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    Guest Message by DevFuse


    Maxidyne And Thermodyne

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    3 replies to this topic

    #1 OFFLINE   Marc1107


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    • Year:1999

    Posted 19 June 2009 - 05:56 PM

    I was wondering if you guys could explain the difference between Maxidyne and Thermodyne engines.

    #2 OFFLINE   vanscottbuilders


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    • Model:B73ST
    • Year:1957

    Posted 20 June 2009 - 04:22 PM

    There are people here who can explain this a lot better than I will, but I'll take a shot -

    Thermodyne diesels were a great leap forward in dependable diesel truck engines in the 1950's and early 60's.
    With minimal care, it was hard to kill a Mack Thermodyne diesel.
    As the US developed more and better roads, the need for maintaining higher driving speeds, while moving heavier loads became a real consideration.

    The Maxidyne engines, particularly the early engines, are basically an evolutionary development from the Thermodyne diesels. They were developed in the early 60's, and became instantly popular for their dependable and economical power. (I don't know when the Thermodyne was discontinued)
    Although physically they are very similar in size, the six cylinder Maxidyne develops a lot more torque much earlier
    in the power band (the factory called it "high torque rise") than the older Thermodyne.
    The increase in torque, and the broader useful operating RPM range make the engines popular yet today in a wide variety of truck applications.
    The Maxidynes are very popular conversion engines in older Macks, again, because they are very similar in size.
    The engines are also fairly available, and parts are reasonably easy to find.

    Maxidyne horsepowers range from the basic 237 hp up to 300 hp for the two valve engines.
    Whereas the older Thermodyne naturally aspirated 673's topped out at 185 hp, the 711NA at 211 hp,
    and the turbocharged 673's could make 250 hp.

    All of the Maxidyne engines are turbocharged. Only a couple of series of Thermodynes employed turbos,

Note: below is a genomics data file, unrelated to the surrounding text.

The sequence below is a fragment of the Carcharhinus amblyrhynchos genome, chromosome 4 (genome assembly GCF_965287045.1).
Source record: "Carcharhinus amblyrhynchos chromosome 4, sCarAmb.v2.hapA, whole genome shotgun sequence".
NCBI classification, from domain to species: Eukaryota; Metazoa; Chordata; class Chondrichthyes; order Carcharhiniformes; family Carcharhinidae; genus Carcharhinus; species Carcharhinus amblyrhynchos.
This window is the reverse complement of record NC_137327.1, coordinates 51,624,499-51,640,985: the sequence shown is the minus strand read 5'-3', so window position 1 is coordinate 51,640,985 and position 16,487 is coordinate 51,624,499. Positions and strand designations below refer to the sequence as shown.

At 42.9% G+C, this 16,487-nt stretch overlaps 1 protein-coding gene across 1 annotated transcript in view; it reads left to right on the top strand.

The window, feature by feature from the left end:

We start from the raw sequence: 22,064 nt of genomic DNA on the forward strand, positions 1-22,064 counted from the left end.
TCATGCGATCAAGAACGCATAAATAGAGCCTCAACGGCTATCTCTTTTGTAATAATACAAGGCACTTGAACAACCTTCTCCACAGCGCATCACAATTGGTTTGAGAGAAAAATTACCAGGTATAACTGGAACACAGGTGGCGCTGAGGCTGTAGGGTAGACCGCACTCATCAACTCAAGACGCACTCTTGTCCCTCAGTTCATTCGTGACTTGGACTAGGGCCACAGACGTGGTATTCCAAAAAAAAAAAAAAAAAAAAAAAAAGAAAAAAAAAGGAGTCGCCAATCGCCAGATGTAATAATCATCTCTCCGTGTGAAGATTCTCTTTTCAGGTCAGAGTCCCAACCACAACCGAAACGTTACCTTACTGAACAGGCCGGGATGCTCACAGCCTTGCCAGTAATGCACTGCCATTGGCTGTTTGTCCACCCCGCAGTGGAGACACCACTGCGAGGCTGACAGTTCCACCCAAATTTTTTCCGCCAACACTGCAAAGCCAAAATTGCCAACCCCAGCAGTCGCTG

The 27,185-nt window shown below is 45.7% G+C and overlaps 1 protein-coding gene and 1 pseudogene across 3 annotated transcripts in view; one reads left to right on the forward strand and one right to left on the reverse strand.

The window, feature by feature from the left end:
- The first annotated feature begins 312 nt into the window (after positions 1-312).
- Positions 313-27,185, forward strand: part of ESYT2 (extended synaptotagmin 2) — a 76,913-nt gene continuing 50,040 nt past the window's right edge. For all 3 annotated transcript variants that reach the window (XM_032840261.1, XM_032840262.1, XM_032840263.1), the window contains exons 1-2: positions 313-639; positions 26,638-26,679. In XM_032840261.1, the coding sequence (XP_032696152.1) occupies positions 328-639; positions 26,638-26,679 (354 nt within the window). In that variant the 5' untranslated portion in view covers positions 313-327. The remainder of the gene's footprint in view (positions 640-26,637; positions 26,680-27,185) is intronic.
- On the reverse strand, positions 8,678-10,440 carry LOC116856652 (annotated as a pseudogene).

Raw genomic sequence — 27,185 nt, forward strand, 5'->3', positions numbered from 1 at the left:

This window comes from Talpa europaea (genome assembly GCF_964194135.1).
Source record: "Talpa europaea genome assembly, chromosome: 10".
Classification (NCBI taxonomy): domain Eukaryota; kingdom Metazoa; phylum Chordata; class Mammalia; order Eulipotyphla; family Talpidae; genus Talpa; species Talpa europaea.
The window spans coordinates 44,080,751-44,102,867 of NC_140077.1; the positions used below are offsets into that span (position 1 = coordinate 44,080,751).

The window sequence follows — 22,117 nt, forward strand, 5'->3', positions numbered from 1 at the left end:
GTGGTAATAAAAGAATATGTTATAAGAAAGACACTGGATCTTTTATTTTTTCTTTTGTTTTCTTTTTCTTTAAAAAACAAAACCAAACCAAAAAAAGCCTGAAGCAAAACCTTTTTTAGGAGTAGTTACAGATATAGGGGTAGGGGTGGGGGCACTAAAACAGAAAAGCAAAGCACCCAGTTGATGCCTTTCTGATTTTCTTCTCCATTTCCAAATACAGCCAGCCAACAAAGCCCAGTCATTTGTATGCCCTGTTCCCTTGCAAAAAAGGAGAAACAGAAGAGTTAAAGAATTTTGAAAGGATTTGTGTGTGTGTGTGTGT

and only one of those series was really good. Turbocharging is obviously a much more efficient method for force-
    feeding air to an engine, but it does place additional stress on the engine internal parts. The Maxidyne was designes for turbocharging as a critical part of it's operating system.

    As time went on, a four valve per cylinder head was developed for the Maxidyne.
    That's too new for my limited knowledge.

    Conversions are usually pretty straight forward from a Thermodyne to a Maxidyne, with the most common
    challenges that I have heard coming from differing type clutch operators, differing clutch set-ups, and water
    pump lengths. Space considerations can play a role too, when you are dealing with the intercooler box and piping
    for the "tip turbine" higher horsepower Maxidynes.
    Some consideration needs to be given to the transmission when converting to the higher power. "Drive it like you own it" is a saying that applies here. The older triplexes, duplexes and quadraplex boxes were not rated for the high torque Maxidyne engines, and some care needs to be taken, if you are thinking of using one. They will work, but the transmission can also fail from the increased power, if not treated carefully.

    Hope this explanation helps.
    Paul Van Scott

    #3 OFFLINE   other dog

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    Posted 20 June 2009 - 05:02 PM

    well said, my friend!..I couldn't have said it any better...not that I knew any of that in the first place. But I now have a naturally aspirated 673, and I used to drive an F-model with a 300 and a 5 speed, so I know the difference-like night and day.
    "I'm off like a herd of turtles"- Old Bill

    #4 OFFLINE   HK Trucking

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    Posted 20 June 2009 - 07:33 PM

    The Thermodyne diesel operating RPM range was 1500 to 2100 RPM's. If you lugged them down below 1500 in a pull, you'd melt pistons, blow head gaskets etc, hence the need for Duplex, Triplex, Quadruplex transmissions to give enough gear ratios to keep the Thermodyne engines in that narrow RPM band.

    The Maxidyne engines (ENDT675, ENDT676) had an operating RPM range of 1200 to 2100 RPM, lugging them down to 1200 RPM in a pull wasn't harmful, basically due to the fact that the Maxidynes had piston coolers* (nozzles which spray oil on the undersides of the pistons) to dissipate heat, so in an "on road" situation, a 5 speed transmission was sufficient to keep within the 1200 to 2100 RPM range. For on/off road use such as dump trucks or concrete mixers, the 6 speed transmissions were used with the Maxidyne engines. The 6 speed was a 2 stick transmission, a 5 speed with an extra lo gear in the compound for off road use in severe conditions. Some early 6 speed transmissions (TRDXL1070) had an overdrive ratio in the compound which you shifted into once you were "tached out" in 5th gear, these used commensurately lower rear axle ratios compared to the other 6 speeds (TRXL107, TRXL1071), which were direct drive 1:1 ratio in high gear.

    The ENDT 675 and 676 Maxidynes were the same basic engine block as the 673/711 Thermodynes and are nearly a bolt in swap for a B model, with the exception of the differences noted by Paul in the previous post.

    *The ENDT 673B and ENDT673C (turbocharged 673's)also were equipped with piston cooling nozzles, even though they were Thermodyne engines.
    "If You Can't Shift It Smoothly, You Shouldn't Be Driving It"

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